Merida, Mexico was delightful. The weather was hot and steamy. Sometimes the humidity was higher than the temperature. But the town of 892,000 was bustling both day and night. The center or centro, was definitely the most packed with tourists from all over the world as well as locals enjoying the Plaza Grande and the numerous other parks dotted throughout the city.
Life in Merida
When we weren’t out on excursions, we spent much of our days wandering the vibrant streets (calles) and enjoying the lovely evenings filled with good food and music.
Our first morning we had a delicious breakfast and coffee at Latte Quattro Sette on Calle 47, just a couple blocks from our fabulous VRBO.
Then we ventured off for a free walking tour of the historical buildings surrounding Plaza Grande. Merida’s main square is situated between what was once five Mayan temples. Many of the foundations of the current buildings still have the original stones used from the dismantled temples.
Merida was founded by Francisco Montejo, a Spaniard in 1524. Only the facade remains of his original home, and it is adorned with interesting sculptures and carvings at the entrance. Inside you’ll find a small musem replicating the European furniture brought over to fill the house, as well as a bank.
The main church on the plaza was originally used as a bunker and still has slits in the upper walls for rifles. The church was built using the stones from the temples of the conquered Mayans.
In front of the church you could almost always find a carriage ride waiting.
At the Governor’s Palace, we found extraodinary paintings by Fernando Castro Pacheco, painted in 1971. His paintings are approximately 12 ft. x 36 ft. and grace the lower walls and stairway. His focus was on the Maya and their beliefs. In the image below, you see a man rising out of an ear of corn. The Maya believed that the maize plant symbolized the creation of all life.
The conquered Mayans were treated as slaves by the Spaniards. It wasn’t until Salvador Alvarado became Governor of the Yucatan in 1915 that social emancipation was enacted. Not total freedom, but a beginning that favored education and women. Here is an image of Alvarado painted by Pacheco:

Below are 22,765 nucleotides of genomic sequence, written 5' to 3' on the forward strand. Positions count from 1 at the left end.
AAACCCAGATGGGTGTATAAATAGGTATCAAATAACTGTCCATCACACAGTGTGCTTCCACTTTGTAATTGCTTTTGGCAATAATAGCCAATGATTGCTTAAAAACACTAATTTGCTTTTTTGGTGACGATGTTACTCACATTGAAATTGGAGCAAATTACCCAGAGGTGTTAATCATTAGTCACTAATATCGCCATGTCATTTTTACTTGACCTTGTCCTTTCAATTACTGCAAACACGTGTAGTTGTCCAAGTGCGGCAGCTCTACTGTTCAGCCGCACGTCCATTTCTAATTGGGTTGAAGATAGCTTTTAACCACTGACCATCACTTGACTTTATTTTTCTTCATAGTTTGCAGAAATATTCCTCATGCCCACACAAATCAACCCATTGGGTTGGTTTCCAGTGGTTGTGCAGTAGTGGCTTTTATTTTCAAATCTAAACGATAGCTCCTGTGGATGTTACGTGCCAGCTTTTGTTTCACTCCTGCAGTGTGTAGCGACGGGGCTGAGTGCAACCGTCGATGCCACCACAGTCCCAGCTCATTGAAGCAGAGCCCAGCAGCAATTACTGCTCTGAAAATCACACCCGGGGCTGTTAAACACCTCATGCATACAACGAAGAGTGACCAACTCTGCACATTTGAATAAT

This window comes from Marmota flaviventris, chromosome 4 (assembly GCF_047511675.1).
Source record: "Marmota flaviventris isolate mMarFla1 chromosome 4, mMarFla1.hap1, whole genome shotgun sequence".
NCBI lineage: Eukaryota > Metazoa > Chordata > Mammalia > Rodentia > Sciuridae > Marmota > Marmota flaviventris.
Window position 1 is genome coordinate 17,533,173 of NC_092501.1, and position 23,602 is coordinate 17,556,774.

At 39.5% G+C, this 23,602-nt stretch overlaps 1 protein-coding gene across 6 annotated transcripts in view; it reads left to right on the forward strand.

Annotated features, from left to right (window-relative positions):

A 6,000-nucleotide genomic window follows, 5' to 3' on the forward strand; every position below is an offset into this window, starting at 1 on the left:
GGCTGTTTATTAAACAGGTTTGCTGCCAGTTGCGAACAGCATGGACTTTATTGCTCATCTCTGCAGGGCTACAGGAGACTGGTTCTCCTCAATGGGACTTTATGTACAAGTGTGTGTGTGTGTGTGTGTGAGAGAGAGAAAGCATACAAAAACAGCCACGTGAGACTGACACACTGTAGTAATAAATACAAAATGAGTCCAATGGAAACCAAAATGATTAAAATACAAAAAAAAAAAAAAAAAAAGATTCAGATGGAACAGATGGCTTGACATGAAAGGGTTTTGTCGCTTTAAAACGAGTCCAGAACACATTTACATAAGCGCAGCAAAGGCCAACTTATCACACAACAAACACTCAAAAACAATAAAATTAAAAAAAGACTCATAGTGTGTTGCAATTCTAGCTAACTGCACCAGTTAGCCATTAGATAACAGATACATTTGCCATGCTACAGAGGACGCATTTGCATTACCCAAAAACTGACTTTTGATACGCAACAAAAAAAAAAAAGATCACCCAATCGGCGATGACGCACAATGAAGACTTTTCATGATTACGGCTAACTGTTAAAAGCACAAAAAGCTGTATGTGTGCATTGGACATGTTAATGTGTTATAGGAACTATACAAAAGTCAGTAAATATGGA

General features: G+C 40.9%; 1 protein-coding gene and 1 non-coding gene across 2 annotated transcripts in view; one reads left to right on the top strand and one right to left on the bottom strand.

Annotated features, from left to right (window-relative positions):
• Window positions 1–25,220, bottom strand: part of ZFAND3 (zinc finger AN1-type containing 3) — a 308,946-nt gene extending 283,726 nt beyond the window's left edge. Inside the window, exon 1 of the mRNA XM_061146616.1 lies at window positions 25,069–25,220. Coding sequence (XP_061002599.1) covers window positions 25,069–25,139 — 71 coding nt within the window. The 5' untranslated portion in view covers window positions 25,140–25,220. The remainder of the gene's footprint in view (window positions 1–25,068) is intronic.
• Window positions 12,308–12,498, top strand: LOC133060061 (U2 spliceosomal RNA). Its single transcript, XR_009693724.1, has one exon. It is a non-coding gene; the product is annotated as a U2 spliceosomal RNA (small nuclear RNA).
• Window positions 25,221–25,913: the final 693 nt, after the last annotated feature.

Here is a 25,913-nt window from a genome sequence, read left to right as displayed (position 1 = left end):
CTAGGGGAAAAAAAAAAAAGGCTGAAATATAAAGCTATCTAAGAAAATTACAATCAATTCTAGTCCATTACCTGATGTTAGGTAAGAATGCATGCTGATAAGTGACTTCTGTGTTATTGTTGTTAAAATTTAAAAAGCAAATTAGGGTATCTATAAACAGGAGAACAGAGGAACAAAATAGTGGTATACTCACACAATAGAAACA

The upper hall of the Governor’s Palace is lined with large paintings from a variety of artists. These are all free to visit and the signage by each is in Spanish and English.
After a really nice (free) two hour tour, we headed to lunch and then to wander the Paseo Montejo. This wide boulevard is where the wealthy first built their homes. At the time, it was a bit on the outskirts of town, but this allowed the inhabitants to utilize a new mode of transportation – the car. Now the homes are filled with businesses and museums.
We also found a cacao museum and took a short tour learning about the cacao and how chocolate used to be made. They also showed quite a few representations of the Goddess Ixchel holding cacao. Ixchel is the only female god of the Maya.
At the far end of the Pasejo is the monument to the patriarch.
In the evenings, after a siesta and perhaps a dip in our little pool (more about our amazing VRBO coming soon), we would head out to find a new restaurant and music. We tried most of the traditional foods offered. My favorite was the Cochinita Pibil; pork with delicious sauces on a banana leaf.
On Thursday nights in Santa Lucia park, there is a serenade to the history of Mexico. After the dancers leave, the band, with four amazing guitar players, continue to enchant the crowd. Listen to the end, the man on the right really jams.
Merida is a delight and I highly recommend a visit. More info on our excursions and VRBO to come.
Adios for now,